Netanya Park Hotel Terror Attack Claims Its 29th Victim

Yam Yehoshua
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Yam Yehoshua

Eliezer Korman, 74, the 29th victim of the brutal Passover eve terror attack at Netanya's Park Hotel, was buried yesterday in Ramat Hasharon.

Korman's wife Yehudit, another victim of the terror attack, died on Passover eve. Eliezer Korman underwent an emergency six hour operation; until yesterday, he remained unconscious at Hillel Yaffeh Medical Center, Hadera.

Saturday night doctors informed Korman's relatives that his situation was deteriorating rapidly, and that he had only a few hours to live. He passed away yesterday at 6:20 A.M.

The hospital's safe stored two personal effects from the Korman couple: Eliezer's silver watch, whose hands were set at 7:21 P.M., the time of the attack, and Yehudit's shattered cell phone.

"The truth is that I thought he would make it through this," Korman's son Rami said yesterday. "I knew my father as a very strong man. Despite his serious injuries - his body had burns all over - I thought that it would be all right."

At the start of World War II, Eliezer and his parents escaped Poland, and traveled to Siberia. After the war, Korman searched widely for his eight siblings, wandering through Germany, Austria and Italy. He was never able to establish what happened to his brothers and sisters.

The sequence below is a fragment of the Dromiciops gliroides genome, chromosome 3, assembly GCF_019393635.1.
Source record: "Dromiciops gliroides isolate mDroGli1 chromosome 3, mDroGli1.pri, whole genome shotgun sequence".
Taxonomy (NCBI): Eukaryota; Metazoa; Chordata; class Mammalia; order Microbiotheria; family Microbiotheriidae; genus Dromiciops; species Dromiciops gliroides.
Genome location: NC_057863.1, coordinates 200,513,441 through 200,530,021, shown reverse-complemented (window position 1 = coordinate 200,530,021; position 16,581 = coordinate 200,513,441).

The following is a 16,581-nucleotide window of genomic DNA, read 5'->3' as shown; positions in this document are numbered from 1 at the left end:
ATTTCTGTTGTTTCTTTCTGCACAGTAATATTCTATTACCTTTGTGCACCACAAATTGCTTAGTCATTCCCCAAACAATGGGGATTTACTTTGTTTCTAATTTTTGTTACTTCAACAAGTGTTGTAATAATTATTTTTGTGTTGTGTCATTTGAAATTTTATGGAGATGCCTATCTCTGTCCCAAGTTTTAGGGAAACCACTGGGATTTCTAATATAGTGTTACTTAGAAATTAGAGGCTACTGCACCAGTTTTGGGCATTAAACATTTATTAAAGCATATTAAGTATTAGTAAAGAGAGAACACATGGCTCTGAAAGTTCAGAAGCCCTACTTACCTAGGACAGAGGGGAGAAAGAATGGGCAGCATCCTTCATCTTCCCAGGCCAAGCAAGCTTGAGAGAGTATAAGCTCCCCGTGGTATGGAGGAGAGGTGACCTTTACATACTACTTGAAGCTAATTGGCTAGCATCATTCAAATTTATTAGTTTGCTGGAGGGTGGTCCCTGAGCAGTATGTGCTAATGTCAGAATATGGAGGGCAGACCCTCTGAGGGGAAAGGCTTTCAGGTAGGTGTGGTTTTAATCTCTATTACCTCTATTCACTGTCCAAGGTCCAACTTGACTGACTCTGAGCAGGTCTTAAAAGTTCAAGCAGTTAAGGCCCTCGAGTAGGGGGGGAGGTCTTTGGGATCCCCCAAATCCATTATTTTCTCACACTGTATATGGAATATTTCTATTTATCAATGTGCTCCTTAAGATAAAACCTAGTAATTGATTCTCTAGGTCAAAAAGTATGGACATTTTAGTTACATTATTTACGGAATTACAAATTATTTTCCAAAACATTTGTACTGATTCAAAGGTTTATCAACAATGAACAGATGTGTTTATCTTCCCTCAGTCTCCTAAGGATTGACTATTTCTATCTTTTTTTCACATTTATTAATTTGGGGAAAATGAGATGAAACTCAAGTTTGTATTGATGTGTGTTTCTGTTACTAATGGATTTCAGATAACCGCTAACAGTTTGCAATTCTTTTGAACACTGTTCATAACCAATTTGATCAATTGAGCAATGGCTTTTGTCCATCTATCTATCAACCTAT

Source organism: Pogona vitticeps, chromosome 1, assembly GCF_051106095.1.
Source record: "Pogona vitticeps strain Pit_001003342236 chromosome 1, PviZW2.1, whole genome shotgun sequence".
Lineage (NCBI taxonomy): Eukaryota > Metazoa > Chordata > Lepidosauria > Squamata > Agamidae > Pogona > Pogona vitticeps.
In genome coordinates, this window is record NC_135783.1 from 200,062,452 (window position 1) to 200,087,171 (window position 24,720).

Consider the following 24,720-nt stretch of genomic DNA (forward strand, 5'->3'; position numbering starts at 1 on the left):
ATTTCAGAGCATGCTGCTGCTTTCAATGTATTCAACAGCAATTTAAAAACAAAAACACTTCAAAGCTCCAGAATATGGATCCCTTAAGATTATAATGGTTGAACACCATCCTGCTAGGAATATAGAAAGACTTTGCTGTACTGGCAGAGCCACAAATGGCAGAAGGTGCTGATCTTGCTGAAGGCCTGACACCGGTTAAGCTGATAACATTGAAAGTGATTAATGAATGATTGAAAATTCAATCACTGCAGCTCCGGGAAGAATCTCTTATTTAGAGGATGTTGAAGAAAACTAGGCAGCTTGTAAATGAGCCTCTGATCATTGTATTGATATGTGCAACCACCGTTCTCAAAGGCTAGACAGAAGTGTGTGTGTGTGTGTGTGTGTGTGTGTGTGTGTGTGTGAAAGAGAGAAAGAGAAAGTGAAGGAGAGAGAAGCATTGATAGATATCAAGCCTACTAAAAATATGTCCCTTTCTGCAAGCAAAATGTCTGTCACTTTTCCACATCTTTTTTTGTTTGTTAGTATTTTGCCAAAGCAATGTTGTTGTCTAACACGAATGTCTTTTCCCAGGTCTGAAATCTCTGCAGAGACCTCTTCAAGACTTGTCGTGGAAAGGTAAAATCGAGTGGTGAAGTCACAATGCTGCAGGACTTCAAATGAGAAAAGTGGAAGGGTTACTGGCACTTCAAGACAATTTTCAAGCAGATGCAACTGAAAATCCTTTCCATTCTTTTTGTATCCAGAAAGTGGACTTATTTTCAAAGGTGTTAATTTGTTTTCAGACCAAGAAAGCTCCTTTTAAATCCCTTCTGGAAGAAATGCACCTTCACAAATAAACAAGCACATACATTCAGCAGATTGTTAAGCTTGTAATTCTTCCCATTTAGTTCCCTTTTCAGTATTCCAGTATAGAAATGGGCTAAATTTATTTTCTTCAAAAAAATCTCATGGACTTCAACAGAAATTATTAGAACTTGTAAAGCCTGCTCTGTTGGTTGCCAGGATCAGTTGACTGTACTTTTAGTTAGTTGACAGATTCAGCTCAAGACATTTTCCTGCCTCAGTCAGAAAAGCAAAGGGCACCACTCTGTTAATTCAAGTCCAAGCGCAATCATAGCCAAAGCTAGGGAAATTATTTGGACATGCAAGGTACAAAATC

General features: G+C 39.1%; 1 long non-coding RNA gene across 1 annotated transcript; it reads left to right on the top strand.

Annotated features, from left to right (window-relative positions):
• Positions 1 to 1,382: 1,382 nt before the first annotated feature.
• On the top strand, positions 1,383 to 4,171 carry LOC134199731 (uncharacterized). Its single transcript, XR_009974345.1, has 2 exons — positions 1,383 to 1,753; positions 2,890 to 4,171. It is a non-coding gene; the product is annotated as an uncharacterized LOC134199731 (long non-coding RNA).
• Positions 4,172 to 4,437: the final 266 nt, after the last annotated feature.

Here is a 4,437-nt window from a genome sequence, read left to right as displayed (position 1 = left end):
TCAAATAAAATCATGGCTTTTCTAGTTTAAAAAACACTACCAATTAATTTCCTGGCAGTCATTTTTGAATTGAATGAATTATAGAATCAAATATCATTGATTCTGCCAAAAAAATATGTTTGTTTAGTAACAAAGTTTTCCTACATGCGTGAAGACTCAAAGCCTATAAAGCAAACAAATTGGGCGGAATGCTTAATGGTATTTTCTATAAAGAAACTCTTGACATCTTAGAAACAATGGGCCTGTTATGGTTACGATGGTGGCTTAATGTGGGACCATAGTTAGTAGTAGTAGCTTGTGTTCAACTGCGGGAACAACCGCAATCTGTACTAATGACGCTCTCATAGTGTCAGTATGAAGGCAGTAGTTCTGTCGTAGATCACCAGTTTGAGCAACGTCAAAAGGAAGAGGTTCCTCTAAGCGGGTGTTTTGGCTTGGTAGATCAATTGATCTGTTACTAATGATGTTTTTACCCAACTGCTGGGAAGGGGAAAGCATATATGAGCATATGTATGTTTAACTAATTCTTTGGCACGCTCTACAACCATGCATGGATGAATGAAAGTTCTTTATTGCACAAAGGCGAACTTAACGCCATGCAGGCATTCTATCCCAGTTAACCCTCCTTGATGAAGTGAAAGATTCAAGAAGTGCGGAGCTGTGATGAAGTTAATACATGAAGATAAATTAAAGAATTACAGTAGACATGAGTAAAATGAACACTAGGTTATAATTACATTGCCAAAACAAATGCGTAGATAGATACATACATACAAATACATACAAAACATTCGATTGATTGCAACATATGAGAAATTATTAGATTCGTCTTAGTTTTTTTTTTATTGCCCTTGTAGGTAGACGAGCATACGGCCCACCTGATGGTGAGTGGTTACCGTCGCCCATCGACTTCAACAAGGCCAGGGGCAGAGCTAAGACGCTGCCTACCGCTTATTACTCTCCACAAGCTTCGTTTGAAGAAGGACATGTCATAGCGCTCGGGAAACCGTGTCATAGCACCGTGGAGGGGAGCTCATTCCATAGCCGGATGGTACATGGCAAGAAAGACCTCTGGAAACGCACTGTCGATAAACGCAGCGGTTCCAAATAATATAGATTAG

Korman immigrated to Israel, and took part in the 1948 Independence War's Battle of Latrun. Many of his close friends were killed in the war.

Korman settled in Ramat Hasharon with his wife Yehudit. He worked in blue collar trades. He and his wife are survived by two children and five grandchildren.

His relatives describe Korman as an enthusiastic, hard worker.

"My father was in excellent shape," his son Rami recalls. "He could go up four floors of stairs more easily than I could. He was a Hebrew worker, and was never ashamed of that."

"Not long ago there were newspaper articles about the oldest construction worker in the country, a 64-year-old," a nephew, Shimon Milner recalls. "We laughed at that" because Korman worked in building and other blue collar trades until the day he died, Milner explains.

Though the Kormans had celebrated the Passover seder in past years at the Park hotel, they had planned this year to take a sea voyage during the holiday. They changed their plans when Eliezer got sick shortly before the scheduled trip abroad.

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